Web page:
To be fair, Disney, which controls both the Marvel and Star Wars franchises, has clearly thought a lot about this problem, and they’ve hit on approaches that seem to work pretty well. With the Marvel Universe, this means pitching most of the films at a level at which they’re just good enough, but no more, while investing real energy every few years into a movie that is first among equals. This leads to a lot of fairly mediocre installments, but also to the occasional Captain America: Civil War, which I think is the best Marvel movie yet—it pulls off the impossible task of updating us on a dozen important characters while also creating real emotional stakes in the process, which is even more difficult than it looks. Rogue One, which I also liked a lot, takes a slightly different tack. For most of the first half, I was skeptical of how heavily it was leaning on its predecessors, but by the end, I was on board, and for exactly the same reason. This is a movie that depends on our knowledge of the prior films for its full impact, but it does so with intelligence and ingenuity, and there’s a real satisfaction in how neatly it aligns with and enhances the original Star Wars, while also having the consideration to close itself off at the end. (A lot of the credit for this may be due to Tony Gilroy, the screenwriter and unbilled co-director, who pulled off much of the same feat when he structured much of The Bourne Ultimatum to take place during gaps in The Bourne Supremacy.) Relying on nostalgia is a clever way to compensate for the reduced buildup between movies, as if Rogue One were drawing on the goodwill that Star Wars built up and hasn’t dissipated, like a flywheel that serves as an uninterruptible power supply. Star Wars isn’t just a tentpole, but a source of energy. And it might just be powerful enough to keep the whole machine running forever.
So I’m deep into the first volume of Stephen Sondheim’s spellbinding memoir Finishing the Hat, which reprints the collected lyrics from the first half of his career, along with “attendant comments, principles, heresies, grudges, whines and anecdotes.” I’m not even that well up on my Sondheim—my exposure to his work consists of West Side Story, Gypsy, Sweeney Todd, and a handful of songs from other shows—but as a writer, albeit of a very different kind, I find his candor and insight irresistible. (For a sample, see my recent post here.)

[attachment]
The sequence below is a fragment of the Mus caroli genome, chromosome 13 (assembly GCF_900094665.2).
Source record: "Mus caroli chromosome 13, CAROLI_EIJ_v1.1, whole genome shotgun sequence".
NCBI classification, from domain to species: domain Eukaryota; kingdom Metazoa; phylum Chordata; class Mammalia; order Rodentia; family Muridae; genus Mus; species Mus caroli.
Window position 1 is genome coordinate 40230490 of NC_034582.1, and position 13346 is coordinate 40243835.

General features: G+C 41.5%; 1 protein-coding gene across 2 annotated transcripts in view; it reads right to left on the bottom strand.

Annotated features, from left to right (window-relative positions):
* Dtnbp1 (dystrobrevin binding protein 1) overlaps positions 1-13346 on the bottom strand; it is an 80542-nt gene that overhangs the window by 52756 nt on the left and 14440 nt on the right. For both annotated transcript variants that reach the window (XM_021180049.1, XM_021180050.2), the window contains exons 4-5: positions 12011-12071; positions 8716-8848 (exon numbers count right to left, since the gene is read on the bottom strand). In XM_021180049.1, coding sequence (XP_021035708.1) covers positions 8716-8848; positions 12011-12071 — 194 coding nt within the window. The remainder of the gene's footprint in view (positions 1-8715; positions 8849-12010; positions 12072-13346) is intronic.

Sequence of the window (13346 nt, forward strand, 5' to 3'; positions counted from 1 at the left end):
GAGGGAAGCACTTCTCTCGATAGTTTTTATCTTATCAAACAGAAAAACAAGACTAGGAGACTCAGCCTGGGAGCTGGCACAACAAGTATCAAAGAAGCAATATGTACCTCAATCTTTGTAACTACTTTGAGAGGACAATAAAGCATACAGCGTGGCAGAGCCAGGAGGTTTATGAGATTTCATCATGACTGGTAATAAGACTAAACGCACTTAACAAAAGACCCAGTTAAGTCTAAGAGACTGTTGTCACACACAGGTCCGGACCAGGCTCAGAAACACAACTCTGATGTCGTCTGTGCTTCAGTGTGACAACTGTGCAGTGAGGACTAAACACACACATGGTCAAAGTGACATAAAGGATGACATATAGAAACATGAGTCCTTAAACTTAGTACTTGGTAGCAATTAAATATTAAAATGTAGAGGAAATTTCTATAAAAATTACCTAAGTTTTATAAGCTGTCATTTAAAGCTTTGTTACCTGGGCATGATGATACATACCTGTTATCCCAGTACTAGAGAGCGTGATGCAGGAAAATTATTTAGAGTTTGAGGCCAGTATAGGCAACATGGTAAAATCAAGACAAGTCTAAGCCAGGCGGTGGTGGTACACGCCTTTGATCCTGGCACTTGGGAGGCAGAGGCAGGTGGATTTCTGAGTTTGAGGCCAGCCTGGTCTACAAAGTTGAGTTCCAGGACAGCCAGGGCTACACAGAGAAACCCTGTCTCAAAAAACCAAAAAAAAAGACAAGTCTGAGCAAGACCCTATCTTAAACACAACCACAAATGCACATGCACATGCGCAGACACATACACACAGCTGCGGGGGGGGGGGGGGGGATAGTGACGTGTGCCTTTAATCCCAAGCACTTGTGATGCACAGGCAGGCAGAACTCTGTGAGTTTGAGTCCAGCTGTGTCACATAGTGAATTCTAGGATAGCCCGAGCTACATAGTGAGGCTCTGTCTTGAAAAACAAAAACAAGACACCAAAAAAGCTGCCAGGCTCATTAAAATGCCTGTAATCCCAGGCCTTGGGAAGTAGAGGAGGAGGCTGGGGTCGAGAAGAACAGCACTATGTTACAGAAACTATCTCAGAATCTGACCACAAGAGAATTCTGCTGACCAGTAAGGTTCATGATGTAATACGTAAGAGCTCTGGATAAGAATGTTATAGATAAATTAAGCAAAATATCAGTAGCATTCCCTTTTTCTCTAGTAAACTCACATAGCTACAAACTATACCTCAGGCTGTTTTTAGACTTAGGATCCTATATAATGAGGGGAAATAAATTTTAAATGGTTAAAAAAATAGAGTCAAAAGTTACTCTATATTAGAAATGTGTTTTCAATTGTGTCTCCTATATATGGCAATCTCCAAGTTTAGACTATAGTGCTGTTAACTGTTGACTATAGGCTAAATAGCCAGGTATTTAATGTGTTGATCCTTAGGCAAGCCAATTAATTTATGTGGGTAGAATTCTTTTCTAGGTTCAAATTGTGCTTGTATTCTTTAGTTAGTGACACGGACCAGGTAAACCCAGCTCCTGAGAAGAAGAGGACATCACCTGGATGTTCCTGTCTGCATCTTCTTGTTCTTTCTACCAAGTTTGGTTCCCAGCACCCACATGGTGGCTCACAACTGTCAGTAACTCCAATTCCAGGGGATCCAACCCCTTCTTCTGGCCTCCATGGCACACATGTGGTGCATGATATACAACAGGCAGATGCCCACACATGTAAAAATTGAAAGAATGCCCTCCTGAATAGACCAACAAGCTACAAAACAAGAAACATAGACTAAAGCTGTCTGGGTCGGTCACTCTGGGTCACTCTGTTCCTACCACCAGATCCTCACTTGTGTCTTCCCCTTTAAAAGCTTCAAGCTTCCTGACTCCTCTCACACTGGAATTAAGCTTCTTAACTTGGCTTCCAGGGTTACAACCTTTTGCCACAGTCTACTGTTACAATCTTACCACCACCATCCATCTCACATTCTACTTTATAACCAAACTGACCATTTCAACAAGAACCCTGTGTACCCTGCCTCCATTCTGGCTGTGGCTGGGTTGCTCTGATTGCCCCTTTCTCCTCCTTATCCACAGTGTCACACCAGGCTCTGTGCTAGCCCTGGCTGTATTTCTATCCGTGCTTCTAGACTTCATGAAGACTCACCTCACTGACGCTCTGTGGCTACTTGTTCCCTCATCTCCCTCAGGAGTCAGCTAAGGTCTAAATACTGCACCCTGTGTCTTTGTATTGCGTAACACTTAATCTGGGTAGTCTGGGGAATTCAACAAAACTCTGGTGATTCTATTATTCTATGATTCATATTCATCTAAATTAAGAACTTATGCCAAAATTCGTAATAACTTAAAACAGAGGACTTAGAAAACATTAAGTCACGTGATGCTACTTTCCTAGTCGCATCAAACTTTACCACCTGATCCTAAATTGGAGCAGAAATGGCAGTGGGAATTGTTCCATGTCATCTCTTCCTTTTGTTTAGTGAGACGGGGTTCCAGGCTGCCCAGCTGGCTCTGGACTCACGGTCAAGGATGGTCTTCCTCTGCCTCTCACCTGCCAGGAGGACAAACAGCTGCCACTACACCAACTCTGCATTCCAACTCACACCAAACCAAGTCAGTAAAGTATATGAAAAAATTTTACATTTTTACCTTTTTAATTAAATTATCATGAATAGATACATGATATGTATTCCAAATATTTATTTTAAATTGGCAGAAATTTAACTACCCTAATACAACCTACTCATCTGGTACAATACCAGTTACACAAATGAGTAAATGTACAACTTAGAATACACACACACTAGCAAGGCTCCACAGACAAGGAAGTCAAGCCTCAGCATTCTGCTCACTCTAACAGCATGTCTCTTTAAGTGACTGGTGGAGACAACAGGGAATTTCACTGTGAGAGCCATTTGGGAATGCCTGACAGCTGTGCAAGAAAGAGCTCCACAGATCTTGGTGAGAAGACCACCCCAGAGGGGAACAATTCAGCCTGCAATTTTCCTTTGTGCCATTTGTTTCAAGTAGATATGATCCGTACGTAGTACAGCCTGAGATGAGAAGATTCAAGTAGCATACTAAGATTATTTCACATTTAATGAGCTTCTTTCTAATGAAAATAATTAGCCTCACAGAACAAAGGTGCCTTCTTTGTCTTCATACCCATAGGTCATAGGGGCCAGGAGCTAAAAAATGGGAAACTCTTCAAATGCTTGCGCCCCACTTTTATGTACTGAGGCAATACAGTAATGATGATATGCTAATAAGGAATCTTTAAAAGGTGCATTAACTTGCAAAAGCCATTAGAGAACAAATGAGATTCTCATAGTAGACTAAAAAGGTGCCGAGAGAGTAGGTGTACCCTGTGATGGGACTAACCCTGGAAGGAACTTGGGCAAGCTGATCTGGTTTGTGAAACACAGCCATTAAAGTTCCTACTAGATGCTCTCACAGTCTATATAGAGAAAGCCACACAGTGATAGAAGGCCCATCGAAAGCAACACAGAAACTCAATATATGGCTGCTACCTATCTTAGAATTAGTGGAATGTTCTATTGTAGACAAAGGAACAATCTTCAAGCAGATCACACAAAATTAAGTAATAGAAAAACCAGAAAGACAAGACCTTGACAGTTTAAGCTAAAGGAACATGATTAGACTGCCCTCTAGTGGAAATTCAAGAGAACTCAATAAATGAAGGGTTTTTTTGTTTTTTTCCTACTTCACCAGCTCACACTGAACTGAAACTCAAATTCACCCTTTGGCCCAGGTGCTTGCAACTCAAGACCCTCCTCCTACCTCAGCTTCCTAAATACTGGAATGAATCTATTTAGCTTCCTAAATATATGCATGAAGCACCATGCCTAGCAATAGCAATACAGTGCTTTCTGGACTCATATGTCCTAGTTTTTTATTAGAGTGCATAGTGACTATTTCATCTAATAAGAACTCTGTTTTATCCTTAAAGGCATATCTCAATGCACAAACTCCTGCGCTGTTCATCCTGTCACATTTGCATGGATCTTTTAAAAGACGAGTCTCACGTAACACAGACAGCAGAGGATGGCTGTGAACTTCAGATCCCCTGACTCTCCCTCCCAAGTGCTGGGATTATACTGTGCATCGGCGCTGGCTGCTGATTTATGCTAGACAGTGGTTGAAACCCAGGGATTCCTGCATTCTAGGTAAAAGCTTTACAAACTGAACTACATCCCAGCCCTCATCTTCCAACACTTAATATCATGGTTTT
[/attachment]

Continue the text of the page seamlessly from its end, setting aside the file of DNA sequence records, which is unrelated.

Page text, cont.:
As is often the case when writers talk about their craft (William Goldman comes to mind), Sondheim is rather more interesting when discussing his failures than his successes. At the moment, I’m working my way through the chapter on Anyone Can Whistle, the ill-fated musical satire that Sondheim created in collaboration with Arthur Laurents, who wrote the book and directed. Especially intriguing is the revelation that David Merrick, the most famous theatrical impresario of his time, passed on producing the show because he didn’t want Laurents to serve as both writer and director. Sondheim writes:
[Merrick] claimed, astutely, that authors, especially authors of musicals, shouldn’t direct the initial productions of their own works. Without a director to argue with, egoistic self-ingulgence might color everything, he claimed…The blessing of a writer serving as his own director is that one vision emerges, there being no outsider to contradict him. The curse, inevitably, is that the vision may turn out to be myopic, there being no outsider to contradict him.
Now, I defy anyone who has been following the latest news from Broadway to read these lines and not think at once of Julie Taymor. The most recent of the many New York Times articles on the ongoing train wreck of Spider-Man: Turn Off the Dark expresses the theater world’s reservations about Taymor, who was given what amounted to a blank check as the musical’s director and co-writer, in strikingly similar terms:
Julie Taymor signed on as director and co-writer of the script, a dual role that many on Broadway consider risky. Rather than take a strong hand in managing the production, as producers usually do, Mr. [Michael] Cohl [the lead producer of the show] saw his job as aiding and abetting her vision.
The result has been making headlines for months: a visually spellbinding but narratively incoherent show that is already the most expensive musical in the history of Broadway. (In all fairness, I haven’t seen the show yet, and won’t anytime soon, unless I happen to be in New York on a week that TKTS seats are on sale.) And it seems fairly clear, especially after Taymor’s unceremonious departure from the show, that if the director had been subjected to a stronger controlling hand—as she was with The Lion King—the outcome might have been very different.
The lesson here, obviously, is that all artists, even the most creative and idiosyncratic, need someone around to keep them in line. It’s why there are surprisingly few truly great writer-directors in film, and the ones who do exist usually produce their best work with a forceful collaborator pushing back at every step of the way—witness Powell and Pressburger. And it’s why every writer needs strong readers and editors. Without such constraints, you occasionally get a Kubrick, yes, but more often, you wind up with the recent career of George Lucas. Or, it seems, a Julie Taymor. So it’s best to let Sondheim have the last word: “In today’s musical theater, there are two kinds of directors: those who are writers and those who want to be, or, more ominously, think they are.”